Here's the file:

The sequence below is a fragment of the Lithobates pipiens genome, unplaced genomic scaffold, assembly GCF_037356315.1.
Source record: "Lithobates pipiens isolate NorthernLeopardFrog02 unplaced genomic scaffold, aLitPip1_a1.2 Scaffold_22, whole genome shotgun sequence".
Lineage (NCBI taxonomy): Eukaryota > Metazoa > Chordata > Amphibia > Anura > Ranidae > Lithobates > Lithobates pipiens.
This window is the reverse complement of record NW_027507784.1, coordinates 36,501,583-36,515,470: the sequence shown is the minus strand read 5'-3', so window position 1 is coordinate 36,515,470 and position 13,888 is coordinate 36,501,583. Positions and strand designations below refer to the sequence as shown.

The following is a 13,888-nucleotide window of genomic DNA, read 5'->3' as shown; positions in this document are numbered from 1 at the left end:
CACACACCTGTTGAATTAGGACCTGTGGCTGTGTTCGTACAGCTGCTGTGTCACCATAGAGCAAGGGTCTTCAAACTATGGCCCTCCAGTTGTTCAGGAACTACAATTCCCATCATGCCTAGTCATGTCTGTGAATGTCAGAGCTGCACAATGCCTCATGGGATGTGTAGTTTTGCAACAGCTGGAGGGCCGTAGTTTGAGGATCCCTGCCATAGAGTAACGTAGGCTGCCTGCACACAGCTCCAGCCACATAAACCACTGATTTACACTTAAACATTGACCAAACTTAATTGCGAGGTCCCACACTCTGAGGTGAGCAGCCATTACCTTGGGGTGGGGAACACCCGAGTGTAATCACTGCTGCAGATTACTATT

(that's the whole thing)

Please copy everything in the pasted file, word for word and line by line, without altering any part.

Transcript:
The sequence below is a fragment of the Lithobates pipiens genome, unplaced genomic scaffold, assembly GCF_037356315.1.
Source record: "Lithobates pipiens isolate NorthernLeopardFrog02 unplaced genomic scaffold, aLitPip1_a1.2 Scaffold_22, whole genome shotgun sequence".
Lineage (NCBI taxonomy): Eukaryota > Metazoa > Chordata > Amphibia > Anura > Ranidae > Lithobates > Lithobates pipiens.
This window is the reverse complement of record NW_027507784.1, coordinates 36,501,583-36,515,470: the sequence shown is the minus strand read 5'-3', so window position 1 is coordinate 36,515,470 and position 13,888 is coordinate 36,501,583. Positions and strand designations below refer to the sequence as shown.

The following is a 13,888-nucleotide window of genomic DNA, read 5'->3' as shown; positions in this document are numbered from 1 at the left end:
CACACACCTGTTGAATTAGGACCTGTGGCTGTGTTCGTACAGCTGCTGTGTCACCATAGAGCAAGGGTCTTCAAACTATGGCCCTCCAGTTGTTCAGGAACTACAATTCCCATCATGCCTAGTCATGTCTGTGAATGTCAGAGCTGCACAATGCCTCATGGGATGTGTAGTTTTGCAACAGCTGGAGGGCCGTAGTTTGAGGATCCCTGCCATAGAGTAACGTAGGCTGCCTGCACACAGCTCCAGCCACATAAACCACTGATTTACACTTAAACATTGACCAAACTTAATTGCGAGGTCCCACACTCTGAGGTGAGCAGCCATTACCTTGGGGTGGGGAACACCCGAGTGTAATCACTGCTGCAGATTACTATT